The biogeochemical cycling of gold (Au), i.e. its solubilization, transport and re-precipitation, leading to the (trans)formation of Au grains and nuggets has been demonstrated under a range of environmental conditions. Biogenic (trans)formations of Au grains are driven by (geo)biochemical processes mediated by distinct biofilm consortia living on these grains. This review summarizes the current knowledge concerning the composition and functional capabilities of Au-grain communities, and identifies contributions of key-species involved in Au-cycling. To date, community data are available from grains collected at 10 sites in Australia, New Zealand and South America. The majority of detected operational taxonomic units detected belong to the α-, β- and γ -Proteobacteria and the Actinobacteria. A range of organisms appears to contribute predominantly to biofilm establishment and nutrient cycling, some affect the mobilization of Au via excretion of Au-complexing ligands, e.g. organic acids, thiosulfate and cyanide, while a range of resident Proteobacteria, especially Cupriavidus metallidurans and Delftia acidovorans, have developed Au-specific biochemical responses to deal with Au-toxicity and reductively precipitate mobile Au-complexes. This leads to the biomineralization of secondary Au and drives the environmental cycle of Au.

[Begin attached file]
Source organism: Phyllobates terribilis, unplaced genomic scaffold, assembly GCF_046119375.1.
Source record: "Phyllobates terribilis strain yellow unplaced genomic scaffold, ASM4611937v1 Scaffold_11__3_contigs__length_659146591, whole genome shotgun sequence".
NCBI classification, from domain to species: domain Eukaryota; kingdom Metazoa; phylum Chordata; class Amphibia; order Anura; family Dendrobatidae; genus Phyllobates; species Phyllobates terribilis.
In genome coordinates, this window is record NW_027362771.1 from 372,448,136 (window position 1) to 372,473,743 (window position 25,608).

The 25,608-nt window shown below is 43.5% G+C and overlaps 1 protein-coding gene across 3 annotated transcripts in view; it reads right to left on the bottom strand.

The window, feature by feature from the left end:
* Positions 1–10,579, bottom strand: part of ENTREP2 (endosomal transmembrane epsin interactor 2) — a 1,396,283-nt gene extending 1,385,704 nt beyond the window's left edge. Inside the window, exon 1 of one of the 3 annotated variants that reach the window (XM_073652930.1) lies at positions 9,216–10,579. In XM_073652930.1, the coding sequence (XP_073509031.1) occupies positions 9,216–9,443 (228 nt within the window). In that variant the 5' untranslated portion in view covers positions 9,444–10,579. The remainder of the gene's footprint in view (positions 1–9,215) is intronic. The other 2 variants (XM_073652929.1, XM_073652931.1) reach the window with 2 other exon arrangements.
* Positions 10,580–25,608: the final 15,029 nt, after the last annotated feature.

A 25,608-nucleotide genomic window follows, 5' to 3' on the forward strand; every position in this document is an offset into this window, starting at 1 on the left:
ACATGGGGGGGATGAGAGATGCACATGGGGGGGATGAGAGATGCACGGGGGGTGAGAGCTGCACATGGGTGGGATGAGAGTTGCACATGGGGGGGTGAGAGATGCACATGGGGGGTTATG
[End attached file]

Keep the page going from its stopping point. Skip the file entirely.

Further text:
- Gold nuggets